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US Trade Deficit Was at a 6-Year High in March: Impacts US Dollar

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US trade deficit widens in March

The trade balance is reported monthly by the BEA (U.S. Bureau of Economic Analysis). The BEA reported the trade balance for March on May 5. The overall US trade deficit in goods and services was $51.4 billion for March—compared to 35.9 billion in February. March exports were $187.8 billion—$1.6 billion more than the exports in February. March imports were $239.2 billion—$17.1 billion higher compared to the imports in February.

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The US dollar was negatively impacted by this news. The PowerShares DB US Dollar Bullish ETF (UUP) closed down 0.3% on May 5. This huge gap is most likely due to a strong dollar holding back exports, while imports surged due to the resolution of the labor dispute at West Coast ports. So, the resolution should have a one-time effect on the trade balance, which should normalize going forward.

The balance of trade

The balance of trade is the difference between a country’s monetary value of exports and imports. A positive balance is known as a “trade surplus”—exports are greater than the imports. A negative balance is known as a “trade deficit.”

The relative value of the US Dollar Index compared to other currencies is affected by changes in the balance of trade. A trade deficit means that foreign goods are in demand. This increases the demand for foreign currency, causing outflows of the dollar to increase. Over a long period, this leads to devaluation of the dollar.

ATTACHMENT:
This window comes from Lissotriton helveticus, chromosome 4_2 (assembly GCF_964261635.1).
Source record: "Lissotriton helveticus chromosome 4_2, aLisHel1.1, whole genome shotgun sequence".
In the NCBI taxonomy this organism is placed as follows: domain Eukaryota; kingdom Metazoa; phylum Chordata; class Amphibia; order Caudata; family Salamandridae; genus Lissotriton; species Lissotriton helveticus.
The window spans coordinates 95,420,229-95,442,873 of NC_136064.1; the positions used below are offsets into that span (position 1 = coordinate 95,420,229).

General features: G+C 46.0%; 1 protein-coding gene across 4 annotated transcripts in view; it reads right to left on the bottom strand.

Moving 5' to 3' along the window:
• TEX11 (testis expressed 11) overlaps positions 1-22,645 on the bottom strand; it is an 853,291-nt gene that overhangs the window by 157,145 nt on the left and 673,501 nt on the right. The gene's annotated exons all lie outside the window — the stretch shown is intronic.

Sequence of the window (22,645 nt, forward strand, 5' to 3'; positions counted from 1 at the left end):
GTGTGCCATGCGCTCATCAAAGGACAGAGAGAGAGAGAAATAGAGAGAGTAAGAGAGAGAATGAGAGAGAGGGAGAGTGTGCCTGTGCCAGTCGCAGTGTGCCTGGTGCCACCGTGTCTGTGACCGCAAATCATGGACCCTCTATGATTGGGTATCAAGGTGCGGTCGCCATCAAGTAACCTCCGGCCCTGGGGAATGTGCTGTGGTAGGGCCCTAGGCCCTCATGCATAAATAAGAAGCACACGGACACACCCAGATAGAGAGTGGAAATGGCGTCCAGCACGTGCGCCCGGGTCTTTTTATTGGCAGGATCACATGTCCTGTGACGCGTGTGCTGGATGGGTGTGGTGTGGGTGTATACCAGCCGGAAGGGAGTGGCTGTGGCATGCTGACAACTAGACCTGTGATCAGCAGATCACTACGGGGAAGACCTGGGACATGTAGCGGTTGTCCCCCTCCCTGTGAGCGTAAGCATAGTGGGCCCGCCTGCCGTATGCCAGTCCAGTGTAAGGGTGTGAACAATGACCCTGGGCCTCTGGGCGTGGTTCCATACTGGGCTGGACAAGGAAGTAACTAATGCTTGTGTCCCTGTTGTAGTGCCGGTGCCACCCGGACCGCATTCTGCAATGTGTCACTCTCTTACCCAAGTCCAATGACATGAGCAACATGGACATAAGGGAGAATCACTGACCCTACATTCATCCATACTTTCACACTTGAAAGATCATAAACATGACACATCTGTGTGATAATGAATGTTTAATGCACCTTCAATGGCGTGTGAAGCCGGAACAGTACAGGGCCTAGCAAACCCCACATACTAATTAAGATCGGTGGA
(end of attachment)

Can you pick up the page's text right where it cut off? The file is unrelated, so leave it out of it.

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The above chart shows the relationship between gold prices and the trade balance. Because trade balance values are negative, an upward-moving line means a decrease in the deficit and vice versa. Meanwhile, the trade balance and gold don’t have a linear relationship. There may be other stronger variables affecting gold prices—like the strength of the dollar.

An expanding trade deficit leads to more pressure on the dollar. As a result, it’s usually positive in the long term for gold prices and ETFs like the SPDR Gold Shares (GLD).

An expanding trade deficit is also positive for gold stocks like Goldcorp (GG), Barrick Gold (ABX), Harmony Gold Mining (HMY), Newmont Mining (NEM), and Kinross Gold (KGC). It’s also positive for ETFs that invest in these stocks like the VanEck Vectors Gold Miners ETF (GDX). Goldcorp, Barrick Gold, and Newmont Mining are its top holdings. They account for 20% of its total assets.

In the next part of this series, we’ll discuss the Consumer Sentiment Index reading for the US and why it’s important.

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